How Great Content Marketing Has Become Crucial for Your Sales Team

sales and content marketing

How would you like to find a salesperson who never needs to sleep, who can close deals 24/7, and doesn’t ask for commission or salary?

Well, you already have this salesperson on your staff. It’s called Content Marketing.

Sales folks may be naturally resistant to anything with the word “marketing” in it, but content is the key to engaging customers before, during, and well after their purchase. It works around the clock, and if it’s done right it can be repurposed repeatedly to connect with prospects on their phone, tablet, computer, and beyond.

Integrating content marketing with sales isn’t really optional anymore, even if it means getting sales and marketing to join forces. Here’s how to start down the road to around the clock closing.

Why Content Marketing is Crucial for Sales and Marketing Alignment

The vast majority (75 percent) of B2B purchasers are relying more heavily on content to make their buying decisions. That means content plays a major role in qualifying leads as well as converting them.

In fact, a majority of those looking for B2B solutions now investigate their options through seven different types of content:

It’s silly to think that buyers only look at content at one or two points early in the buying cycle. Obviously content plays a role at every stage from awareness down through evangelism, which means that sales and marketing both need quality content to do their jobs.

But having content created independently by each department is a recipe for disaster, because you’ll end up with two discordant voices and inconsistent messaging.

As Jim Collins so astutely points out, “The signature of mediocrity is chronic inconsistency.”

If your sales and marketing departments aren’t working together to create content, you’re setting yourself for nothing better than mediocrity. Both teams must work in tandem.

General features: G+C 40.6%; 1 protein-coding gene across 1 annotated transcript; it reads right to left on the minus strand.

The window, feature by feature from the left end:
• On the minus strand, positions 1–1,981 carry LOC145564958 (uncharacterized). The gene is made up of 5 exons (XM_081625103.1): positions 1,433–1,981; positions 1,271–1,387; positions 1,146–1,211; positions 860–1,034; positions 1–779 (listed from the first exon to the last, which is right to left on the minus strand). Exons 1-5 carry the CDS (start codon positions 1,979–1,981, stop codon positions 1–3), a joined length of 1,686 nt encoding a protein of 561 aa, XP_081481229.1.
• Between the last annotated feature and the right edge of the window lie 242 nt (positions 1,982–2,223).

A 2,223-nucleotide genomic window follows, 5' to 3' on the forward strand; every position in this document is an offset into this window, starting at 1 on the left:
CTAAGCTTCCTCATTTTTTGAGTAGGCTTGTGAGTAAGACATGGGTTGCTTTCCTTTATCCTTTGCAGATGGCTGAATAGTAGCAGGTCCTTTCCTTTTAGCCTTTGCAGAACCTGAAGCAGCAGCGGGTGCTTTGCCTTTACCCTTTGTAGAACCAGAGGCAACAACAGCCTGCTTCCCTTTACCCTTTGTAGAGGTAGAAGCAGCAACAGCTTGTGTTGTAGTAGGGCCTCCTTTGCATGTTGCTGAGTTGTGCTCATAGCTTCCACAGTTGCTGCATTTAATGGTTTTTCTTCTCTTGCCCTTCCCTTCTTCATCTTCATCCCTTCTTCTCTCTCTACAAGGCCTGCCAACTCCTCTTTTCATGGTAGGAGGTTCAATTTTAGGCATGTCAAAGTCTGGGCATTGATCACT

I’ll pause now for the shocked gasps.

Ok, let’s move on to how we achieve this fanciful goal.

Make the Right Content For the Right People

Establish one or two key assets for each of the major points in the customer life cycle, and assign a few people to create them.

These must be interdepartmental teams.

Whenever possible both teams will commit to using these high quality, jointly-created assets first.

You can get more specific based on your specific buyers’ journey, but these are always great points of departure:

Exploration

Focus on evergreen, thought-leadership pieces that will work well outside your brand’s own website (because general exploration is not necessarily going to happen in branded space).

This includes ebooks, white papers, SlideShares, webinars, podcasts, and videos. Basically anything that can be located externally yet still controlled.

Decision Making

Prospects are now preparing to compare their specific options, so you’ll be adding more product-driven topics to your existing stable of content.

In addition to all of the content types from the exploration phase, you can add branded blog posts, case studies, and testimonials as well. Each piece of content should, like the lead itself, progress from a general level of interest to one that is more focused on the specific solution you can offer.

Purchase

The content has now, hopefully, guided the consumer through general exploration and decision making into readiness for a purchase. Of course, the buyer’s journey in the twenty-first century is anything but linear, and all of our content needs to be structured so that it can speak to a consumer at any level.